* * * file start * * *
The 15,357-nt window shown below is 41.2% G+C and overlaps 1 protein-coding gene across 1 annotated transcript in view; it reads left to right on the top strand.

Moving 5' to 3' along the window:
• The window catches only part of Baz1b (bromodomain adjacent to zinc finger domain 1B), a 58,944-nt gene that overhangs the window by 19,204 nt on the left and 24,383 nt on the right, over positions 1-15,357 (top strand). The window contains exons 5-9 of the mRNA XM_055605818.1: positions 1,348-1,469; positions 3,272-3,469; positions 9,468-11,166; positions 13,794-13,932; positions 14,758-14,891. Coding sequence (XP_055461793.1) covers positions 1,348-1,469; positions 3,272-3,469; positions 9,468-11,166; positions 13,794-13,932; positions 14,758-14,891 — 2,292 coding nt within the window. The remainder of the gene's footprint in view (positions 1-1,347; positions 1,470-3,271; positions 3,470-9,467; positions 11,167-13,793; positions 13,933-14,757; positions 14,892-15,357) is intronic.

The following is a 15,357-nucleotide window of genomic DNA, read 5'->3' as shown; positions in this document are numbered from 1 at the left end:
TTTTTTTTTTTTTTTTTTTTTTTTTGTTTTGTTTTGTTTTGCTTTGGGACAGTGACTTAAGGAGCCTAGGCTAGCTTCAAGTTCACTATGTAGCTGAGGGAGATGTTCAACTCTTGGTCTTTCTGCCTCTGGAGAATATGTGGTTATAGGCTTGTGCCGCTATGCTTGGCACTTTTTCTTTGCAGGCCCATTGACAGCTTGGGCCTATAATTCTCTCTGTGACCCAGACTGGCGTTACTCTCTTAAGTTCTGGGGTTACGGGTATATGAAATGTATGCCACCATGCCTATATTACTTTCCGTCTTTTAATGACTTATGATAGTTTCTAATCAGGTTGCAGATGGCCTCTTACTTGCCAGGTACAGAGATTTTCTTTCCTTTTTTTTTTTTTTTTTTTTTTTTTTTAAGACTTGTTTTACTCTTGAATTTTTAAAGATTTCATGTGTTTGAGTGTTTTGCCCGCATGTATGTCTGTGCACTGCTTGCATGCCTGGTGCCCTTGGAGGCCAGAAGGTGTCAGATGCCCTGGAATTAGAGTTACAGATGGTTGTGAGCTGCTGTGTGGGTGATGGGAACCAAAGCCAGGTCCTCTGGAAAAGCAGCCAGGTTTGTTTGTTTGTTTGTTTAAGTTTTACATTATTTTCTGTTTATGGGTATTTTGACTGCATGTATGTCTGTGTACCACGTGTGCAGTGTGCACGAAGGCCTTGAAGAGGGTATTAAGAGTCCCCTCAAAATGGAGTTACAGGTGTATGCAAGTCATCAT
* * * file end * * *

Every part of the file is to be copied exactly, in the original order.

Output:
The 15,357-nt window shown below is 41.2% G+C and overlaps 1 protein-coding gene across 1 annotated transcript in view; it reads left to right on the top strand.

Moving 5' to 3' along the window:
• The window catches only part of Baz1b (bromodomain adjacent to zinc finger domain 1B), a 58,944-nt gene that overhangs the window by 19,204 nt on the left and 24,383 nt on the right, over positions 1-15,357 (top strand). The window contains exons 5-9 of the mRNA XM_055605818.1: positions 1,348-1,469; positions 3,272-3,469; positions 9,468-11,166; positions 13,794-13,932; positions 14,758-14,891. Coding sequence (XP_055461793.1) covers positions 1,348-1,469; positions 3,272-3,469; positions 9,468-11,166; positions 13,794-13,932; positions 14,758-14,891 — 2,292 coding nt within the window. The remainder of the gene's footprint in view (positions 1-1,347; positions 1,470-3,271; positions 3,470-9,467; positions 11,167-13,793; positions 13,933-14,757; positions 14,892-15,357) is intronic.

The following is a 15,357-nucleotide window of genomic DNA, read 5'->3' as shown; positions in this document are numbered from 1 at the left end:
TTTTTTTTTTTTTTTTTTTTTTTTTGTTTTGTTTTGTTTTGCTTTGGGACAGTGACTTAAGGAGCCTAGGCTAGCTTCAAGTTCACTATGTAGCTGAGGGAGATGTTCAACTCTTGGTCTTTCTGCCTCTGGAGAATATGTGGTTATAGGCTTGTGCCGCTATGCTTGGCACTTTTTCTTTGCAGGCCCATTGACAGCTTGGGCCTATAATTCTCTCTGTGACCCAGACTGGCGTTACTCTCTTAAGTTCTGGGGTTACGGGTATATGAAATGTATGCCACCATGCCTATATTACTTTCCGTCTTTTAATGACTTATGATAGTTTCTAATCAGGTTGCAGATGGCCTCTTACTTGCCAGGTACAGAGATTTTCTTTCCTTTTTTTTTTTTTTTTTTTTTTTTTTTAAGACTTGTTTTACTCTTGAATTTTTAAAGATTTCATGTGTTTGAGTGTTTTGCCCGCATGTATGTCTGTGCACTGCTTGCATGCCTGGTGCCCTTGGAGGCCAGAAGGTGTCAGATGCCCTGGAATTAGAGTTACAGATGGTTGTGAGCTGCTGTGTGGGTGATGGGAACCAAAGCCAGGTCCTCTGGAAAAGCAGCCAGGTTTGTTTGTTTGTTTGTTTAAGTTTTACATTATTTTCTGTTTATGGGTATTTTGACTGCATGTATGTCTGTGTACCACGTGTGCAGTGTGCACGAAGGCCTTGAAGAGGGTATTAAGAGTCCCCTCAAAATGGAGTTACAGGTGTATGCAAGTCATCAT